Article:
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Archie Shepp is in fine form on his latest CD, Tomorrow will be Another Day. The New Archie Shepp Quartet is an excellent group composed of Shepp on tenor, soprano and vocals, Amina Claudine Myers on piano and vocals, Cameron Brown on bass and Ronnie Burrage on drums and wave drum. The recording is a nice mix of songs and moods, and the combination of Shepp and Myers is formidable: both are strong performers with long histories, and their collaboration is an exercise in mutual charisma.
The CD starts off with a swinging version of "Blue Monk," light and joyful. The rest is composed of four songs by Shepp and two by Myers. The Myers compositions are both gospels: "Call Him" features her rollicking vocals and the more stately "It's All Right" is lovely and heartfelt. Myers is a powerful pianist and singer with deep roots in gospel and jazz and in these songs she successfully combines these influences. Shepp's songs "Tomorrow Will Be Another Day" and "The Stars are in Your Eyes" showcase his melodic gifts, and "Kwanza" is an up-tempo song with impassioned wailing by Shepp and propulsive bass work by Brown. The highlight of the CD is the final song, the Shepp composition "Mama Rose," recorded live at the Inntoene Festival in Austria. Shepp stretches out and blows to his heart's content, then cuts loose with lyrics inciting the audience to revolutionnever let it be said that Shepp has gotten soft in his later years!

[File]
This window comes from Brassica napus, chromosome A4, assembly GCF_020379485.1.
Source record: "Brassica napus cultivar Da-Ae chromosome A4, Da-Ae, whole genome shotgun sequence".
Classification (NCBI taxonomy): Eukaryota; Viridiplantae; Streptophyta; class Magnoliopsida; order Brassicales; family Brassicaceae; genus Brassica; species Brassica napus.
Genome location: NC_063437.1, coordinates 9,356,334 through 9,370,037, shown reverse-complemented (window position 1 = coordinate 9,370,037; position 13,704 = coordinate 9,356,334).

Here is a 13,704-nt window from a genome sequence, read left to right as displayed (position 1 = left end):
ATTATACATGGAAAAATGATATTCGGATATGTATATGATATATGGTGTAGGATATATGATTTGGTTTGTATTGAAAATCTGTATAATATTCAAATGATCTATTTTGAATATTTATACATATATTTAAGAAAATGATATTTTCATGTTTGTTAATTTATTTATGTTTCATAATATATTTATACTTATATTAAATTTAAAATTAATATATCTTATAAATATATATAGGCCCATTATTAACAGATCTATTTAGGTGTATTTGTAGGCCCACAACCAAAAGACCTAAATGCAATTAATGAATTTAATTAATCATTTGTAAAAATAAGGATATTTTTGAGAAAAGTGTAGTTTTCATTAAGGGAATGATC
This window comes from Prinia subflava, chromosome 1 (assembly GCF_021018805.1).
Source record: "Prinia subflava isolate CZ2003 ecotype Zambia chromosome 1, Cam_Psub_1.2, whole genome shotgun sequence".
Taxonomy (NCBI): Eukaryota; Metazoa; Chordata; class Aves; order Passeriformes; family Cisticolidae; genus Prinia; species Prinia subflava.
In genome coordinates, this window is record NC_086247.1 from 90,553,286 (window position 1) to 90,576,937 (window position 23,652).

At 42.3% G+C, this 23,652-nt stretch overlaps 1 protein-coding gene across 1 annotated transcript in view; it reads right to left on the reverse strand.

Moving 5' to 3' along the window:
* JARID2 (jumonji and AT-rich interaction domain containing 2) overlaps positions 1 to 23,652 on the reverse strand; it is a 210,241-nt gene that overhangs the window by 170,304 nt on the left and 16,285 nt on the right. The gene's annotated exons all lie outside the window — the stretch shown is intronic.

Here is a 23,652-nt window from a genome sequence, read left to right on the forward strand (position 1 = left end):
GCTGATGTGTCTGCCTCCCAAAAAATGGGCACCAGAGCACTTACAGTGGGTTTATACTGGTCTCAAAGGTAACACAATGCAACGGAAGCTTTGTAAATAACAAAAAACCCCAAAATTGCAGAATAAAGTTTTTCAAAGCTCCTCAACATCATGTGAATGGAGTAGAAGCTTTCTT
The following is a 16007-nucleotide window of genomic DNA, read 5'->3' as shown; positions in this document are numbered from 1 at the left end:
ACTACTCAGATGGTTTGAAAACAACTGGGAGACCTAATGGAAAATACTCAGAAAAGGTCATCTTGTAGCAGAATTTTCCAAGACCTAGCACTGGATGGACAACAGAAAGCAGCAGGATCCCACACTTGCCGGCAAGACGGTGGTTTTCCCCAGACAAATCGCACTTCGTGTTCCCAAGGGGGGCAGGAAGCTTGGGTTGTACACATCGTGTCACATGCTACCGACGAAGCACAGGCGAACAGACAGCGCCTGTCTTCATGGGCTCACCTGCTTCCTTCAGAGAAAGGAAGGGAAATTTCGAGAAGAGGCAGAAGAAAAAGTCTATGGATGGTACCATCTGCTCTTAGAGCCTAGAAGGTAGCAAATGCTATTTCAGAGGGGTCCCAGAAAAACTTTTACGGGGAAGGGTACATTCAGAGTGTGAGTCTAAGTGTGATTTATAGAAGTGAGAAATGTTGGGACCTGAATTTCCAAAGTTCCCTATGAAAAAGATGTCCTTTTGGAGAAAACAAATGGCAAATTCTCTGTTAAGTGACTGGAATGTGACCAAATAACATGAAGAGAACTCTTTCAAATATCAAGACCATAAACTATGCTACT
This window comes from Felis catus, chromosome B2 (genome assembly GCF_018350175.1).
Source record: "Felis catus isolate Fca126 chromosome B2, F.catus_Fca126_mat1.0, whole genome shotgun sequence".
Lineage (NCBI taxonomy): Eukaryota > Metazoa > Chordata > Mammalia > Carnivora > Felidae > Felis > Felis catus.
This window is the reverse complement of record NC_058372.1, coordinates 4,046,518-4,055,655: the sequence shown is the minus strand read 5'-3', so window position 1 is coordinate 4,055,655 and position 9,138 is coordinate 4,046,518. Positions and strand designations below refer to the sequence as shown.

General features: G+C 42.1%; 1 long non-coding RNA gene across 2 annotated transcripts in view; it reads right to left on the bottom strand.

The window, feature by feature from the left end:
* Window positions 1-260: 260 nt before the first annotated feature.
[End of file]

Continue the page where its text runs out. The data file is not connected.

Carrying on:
Shepp sounds great on all the tracks, playing with vigor, drive and inventiveness. He's clearly inspired by his cohorts, particularly Myers, whose strength complements his own. And Brown and Burrage are an excellent rhythm section, providing crisp, swinging support. If you haven't checked out Archie Shepp in a while, Tomorrow will be Another Day is a good opportunity to catch up.
As a songwriter and vocalist, I love jazz for the experience of being in the center of intense creativity. It is the most potent form of music for keeping the artist and the audience in the 'now. Being in the moment is essential for humans, and we need help in learning how to do that. As a songwriter, I need the depth of musicality that jazz voicings can give my stories. My songs seem light and whimsical, but the message is not.
I met my main collaborator, Mark Fitzgibbon, at one of his gigs. I needed to do my first original album, and his playing was masterful, robust, and beautiful. At the time, I didn't realize how suited we were as a team. We're onto our 4rth album together.
My advice to new listeners is to listen to a really clear and simple version of a song so you can then hear what the musicians are doing and enjoy their creativity and musicality. Also, you have to see jazz live to appreciate it fully. You'll never feel it the same way listening to a CD or online. You need the vibration to go through your body to really get it!
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